This turned from a 10-minute round trip to more than half an hour of driving around, as the first ATM was closed, the second wasn’t working, and the third wouldn’t accept my card, so we then went to two money exchange places – in the first of which the manager wasn’t around and the guy there couldn’t cope with an international money card, and FINALLY in the second one, I managed to get some cash out in the exchange shop – annoyingly with a bit of commission. I was so relieved!
We headed back and I gave him 100 Rs for his troubles, but the guy still grumbled at me for it not being enough! Tough luck, mate! I paid entry for the fort – only 250 Rs this time, and went on in. The Agra fort is huge – really a city within its walls, which stretch for 2.5km on the banks of the Yamuna not too far from the Taj Mahal. There are certainly some great views of the Taj from the Fort.
Not all of the Fort is open to visitors – unfortunately, the amazing Moti Masjid (Pearl Mosque) is only just visible over other buildings in the fort, and not open to the public. Construction of the fort began in 1565 by Shah Jahan’s grandfather, Emperor Akbar. It became a palace as opposed to a military structure in Shah Jahan’s time. There are the usual Diwan-i-Am and Diwan-i-Khas – the Halls to Public and Private Audience used by the emperor to receive officials and petitioners.
There was also a Ladies Bazaar – here, female merchants would sell their goods to the ladies of the Mughal court. No males other than Akbar were allowed inside, but apparently he did still like to visit in female disguise. What larks? The Musamman Burj is the Octagonal Tower in which Shah Jahan died in 1666 after seven years of imprisonment, with views along the Yamuna to the Taj Mahal.
Other buildings in the fort include Jehangir’s palace, built by Akbar for his son; an enormous private residence, and the Khas Mahal, Shah Jahan’s private palace made wholly of beautiful white marble. The architecture of these places really is astounding. I’ve got to say, I much preferred the areas where there were hardly any visitors, and you could explore totally alone among the semi-ruins of the fort. Also, I went quite late in the afternoon, at around 5pm, when there weren’t that many people around; a nice contrast to my Taj visit! I always prefer exploring by myself – the hidden corners of the fort really appealed to me, and I’d definitely visit again to see more of it if I got a chance.
If I came to Agra again, I’d also want to make a point of visiting the deserted city of Fatepur Sikri, which isn’t too far from Agra and sounds right up my street. It would be cool to see the Taj at sunset or sunrise too, but sadly, just a day trip to Agra doesn’t allow for any of these things.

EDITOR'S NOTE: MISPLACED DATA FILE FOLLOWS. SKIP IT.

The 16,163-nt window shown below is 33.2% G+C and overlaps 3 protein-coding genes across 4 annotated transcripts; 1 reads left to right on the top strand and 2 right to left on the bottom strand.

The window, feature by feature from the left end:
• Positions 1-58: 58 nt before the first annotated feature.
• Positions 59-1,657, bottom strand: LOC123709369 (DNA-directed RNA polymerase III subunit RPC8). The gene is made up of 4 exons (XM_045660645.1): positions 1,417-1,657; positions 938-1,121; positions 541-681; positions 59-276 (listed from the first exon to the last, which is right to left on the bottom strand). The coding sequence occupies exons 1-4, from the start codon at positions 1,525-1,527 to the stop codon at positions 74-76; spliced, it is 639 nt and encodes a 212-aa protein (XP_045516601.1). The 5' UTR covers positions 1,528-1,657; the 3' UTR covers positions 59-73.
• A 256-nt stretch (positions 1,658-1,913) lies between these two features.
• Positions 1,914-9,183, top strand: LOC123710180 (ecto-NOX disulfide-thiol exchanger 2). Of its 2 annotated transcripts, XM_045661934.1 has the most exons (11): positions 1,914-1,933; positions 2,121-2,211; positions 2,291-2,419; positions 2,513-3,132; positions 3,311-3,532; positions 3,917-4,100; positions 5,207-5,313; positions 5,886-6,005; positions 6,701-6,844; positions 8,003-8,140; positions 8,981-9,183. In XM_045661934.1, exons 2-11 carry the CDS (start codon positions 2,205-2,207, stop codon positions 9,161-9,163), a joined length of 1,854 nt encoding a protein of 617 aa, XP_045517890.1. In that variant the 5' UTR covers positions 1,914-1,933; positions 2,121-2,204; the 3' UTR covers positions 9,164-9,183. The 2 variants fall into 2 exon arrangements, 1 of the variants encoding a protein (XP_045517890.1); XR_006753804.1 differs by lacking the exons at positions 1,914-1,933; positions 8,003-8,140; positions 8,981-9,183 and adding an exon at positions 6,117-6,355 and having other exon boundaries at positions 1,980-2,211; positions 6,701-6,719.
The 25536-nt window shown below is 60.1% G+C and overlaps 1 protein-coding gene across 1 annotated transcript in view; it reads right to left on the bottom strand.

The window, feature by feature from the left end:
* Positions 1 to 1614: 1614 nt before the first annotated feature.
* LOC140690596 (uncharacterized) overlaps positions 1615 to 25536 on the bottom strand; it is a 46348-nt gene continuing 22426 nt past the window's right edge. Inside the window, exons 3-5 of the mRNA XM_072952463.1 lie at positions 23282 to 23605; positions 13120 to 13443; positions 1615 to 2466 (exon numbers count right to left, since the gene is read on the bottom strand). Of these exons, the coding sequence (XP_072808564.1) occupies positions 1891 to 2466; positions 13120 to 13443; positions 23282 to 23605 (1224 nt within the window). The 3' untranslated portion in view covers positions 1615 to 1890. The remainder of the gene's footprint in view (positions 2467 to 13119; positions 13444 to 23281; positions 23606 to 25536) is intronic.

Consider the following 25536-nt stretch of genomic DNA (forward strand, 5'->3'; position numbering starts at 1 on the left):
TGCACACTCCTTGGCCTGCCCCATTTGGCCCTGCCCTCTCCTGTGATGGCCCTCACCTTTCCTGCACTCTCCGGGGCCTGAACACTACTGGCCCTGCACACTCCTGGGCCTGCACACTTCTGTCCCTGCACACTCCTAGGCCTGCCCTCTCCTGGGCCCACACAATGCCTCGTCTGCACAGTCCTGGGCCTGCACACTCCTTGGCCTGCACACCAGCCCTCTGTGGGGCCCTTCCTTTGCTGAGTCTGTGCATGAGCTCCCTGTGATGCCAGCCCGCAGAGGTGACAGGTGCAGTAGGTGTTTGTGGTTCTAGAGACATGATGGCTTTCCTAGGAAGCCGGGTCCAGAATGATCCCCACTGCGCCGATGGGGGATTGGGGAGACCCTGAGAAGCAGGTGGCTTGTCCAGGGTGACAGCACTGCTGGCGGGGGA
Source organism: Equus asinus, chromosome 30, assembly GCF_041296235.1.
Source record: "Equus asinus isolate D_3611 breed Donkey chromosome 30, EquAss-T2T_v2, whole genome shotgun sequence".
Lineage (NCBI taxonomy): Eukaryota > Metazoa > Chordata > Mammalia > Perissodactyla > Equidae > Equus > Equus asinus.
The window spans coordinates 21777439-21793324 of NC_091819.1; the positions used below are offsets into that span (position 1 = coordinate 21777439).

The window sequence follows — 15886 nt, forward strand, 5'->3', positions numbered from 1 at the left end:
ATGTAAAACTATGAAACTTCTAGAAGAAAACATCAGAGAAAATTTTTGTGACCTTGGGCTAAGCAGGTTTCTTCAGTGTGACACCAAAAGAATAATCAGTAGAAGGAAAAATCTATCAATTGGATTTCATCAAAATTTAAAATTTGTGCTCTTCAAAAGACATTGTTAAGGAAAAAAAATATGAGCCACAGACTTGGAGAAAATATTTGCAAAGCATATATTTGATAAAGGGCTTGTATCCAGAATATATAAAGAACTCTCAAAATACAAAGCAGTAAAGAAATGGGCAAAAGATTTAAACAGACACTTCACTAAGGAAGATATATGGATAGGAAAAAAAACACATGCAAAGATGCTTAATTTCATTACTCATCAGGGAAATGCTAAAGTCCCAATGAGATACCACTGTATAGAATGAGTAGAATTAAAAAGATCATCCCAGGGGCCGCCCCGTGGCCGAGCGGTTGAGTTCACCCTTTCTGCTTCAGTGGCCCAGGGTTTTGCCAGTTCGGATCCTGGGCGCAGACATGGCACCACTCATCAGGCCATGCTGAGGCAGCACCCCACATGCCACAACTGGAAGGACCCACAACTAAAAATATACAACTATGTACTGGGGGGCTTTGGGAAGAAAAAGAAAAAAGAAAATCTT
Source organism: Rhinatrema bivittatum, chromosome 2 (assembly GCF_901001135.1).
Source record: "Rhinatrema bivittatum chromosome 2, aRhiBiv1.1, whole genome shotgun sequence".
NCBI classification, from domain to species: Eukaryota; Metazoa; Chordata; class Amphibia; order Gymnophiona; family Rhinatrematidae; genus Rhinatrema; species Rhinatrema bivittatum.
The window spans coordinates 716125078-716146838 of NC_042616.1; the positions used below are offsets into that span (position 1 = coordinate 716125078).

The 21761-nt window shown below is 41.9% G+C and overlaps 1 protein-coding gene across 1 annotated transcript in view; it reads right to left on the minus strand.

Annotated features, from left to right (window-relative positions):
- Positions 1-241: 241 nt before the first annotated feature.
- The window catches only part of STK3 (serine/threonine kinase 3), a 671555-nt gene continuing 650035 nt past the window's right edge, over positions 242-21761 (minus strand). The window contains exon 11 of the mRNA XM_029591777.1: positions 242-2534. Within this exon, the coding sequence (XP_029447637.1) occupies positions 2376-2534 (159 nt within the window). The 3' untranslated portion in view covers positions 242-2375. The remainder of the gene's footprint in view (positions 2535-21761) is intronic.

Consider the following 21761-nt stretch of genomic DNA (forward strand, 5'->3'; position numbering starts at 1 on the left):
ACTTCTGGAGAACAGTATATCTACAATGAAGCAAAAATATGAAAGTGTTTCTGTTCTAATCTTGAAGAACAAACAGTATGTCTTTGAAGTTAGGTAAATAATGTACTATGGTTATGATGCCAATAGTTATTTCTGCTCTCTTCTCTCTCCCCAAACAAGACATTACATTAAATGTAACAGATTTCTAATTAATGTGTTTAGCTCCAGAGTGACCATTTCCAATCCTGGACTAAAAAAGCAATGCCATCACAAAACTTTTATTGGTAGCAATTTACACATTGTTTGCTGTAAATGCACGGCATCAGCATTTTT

A few other sights in and around Agra which I didn’t have time for are Akbar’s Mausoleum at Sikandra, 10km north-west of Agra, and the Jama Masjid – another mosque built by Shah Jahan in the name of his daughter, Jahanara, who stayed with her father during his imprisonment at the fort, though not as impressive as the bigger mosque if the same name in Delhi. Also perhaps of interest is the Itmad-ud-daulah; this is the tomb of MIrza Ghiyas Beg, a Persian gentleman and chief minister to Jehangir, whose daughter later married the emperor. Her niece was Mumtaz Mahal. The design of the tomb foreshadows the Taj, built a few years later.
I just about had time to catch an auto to the train station and grab some puri (street food which may or may not have poisoned me – too early to tell), and then a samosa before getting to the platform to wait for my train, which was typically running late. When it didn’t turn up on time, I asked another couple of girls who looked like travellers from the west, and they happened to be going not only back to Delhi on the same train, but we were all sitting together!
Annie and Clare told me they were travelling after completing university, and were taking a flight to Bangkok the next day. In fact, they’re going to the Full Moon Party at the start of July, whereas I’m going a month later. We talked a lot on the journey back to Delhi in our 2nd class seats (mildly crushed by other passengers), where we also watched an argument over a seat nearly escalate to blows. Thrilling, really. Train arguments are great fun, when you’re not involved yourself!
We got an auto-rickshaw back to Main Bazaar in Paharganj – coincidentally the girls were only staying a few doors down from me in that road! It’s a small world… If you’re reading this, it was lovely to meet you girls and talk about our experiences in India so far!
Safe to say that I was absolutely worn out when I finally got back to my hostel, so I bedded down as soon as possible for a well-deserved sleep! Well, thus concludes my account of Agra – if you’ve got any questions, fire away! Anyone else been to Agra? What did you think?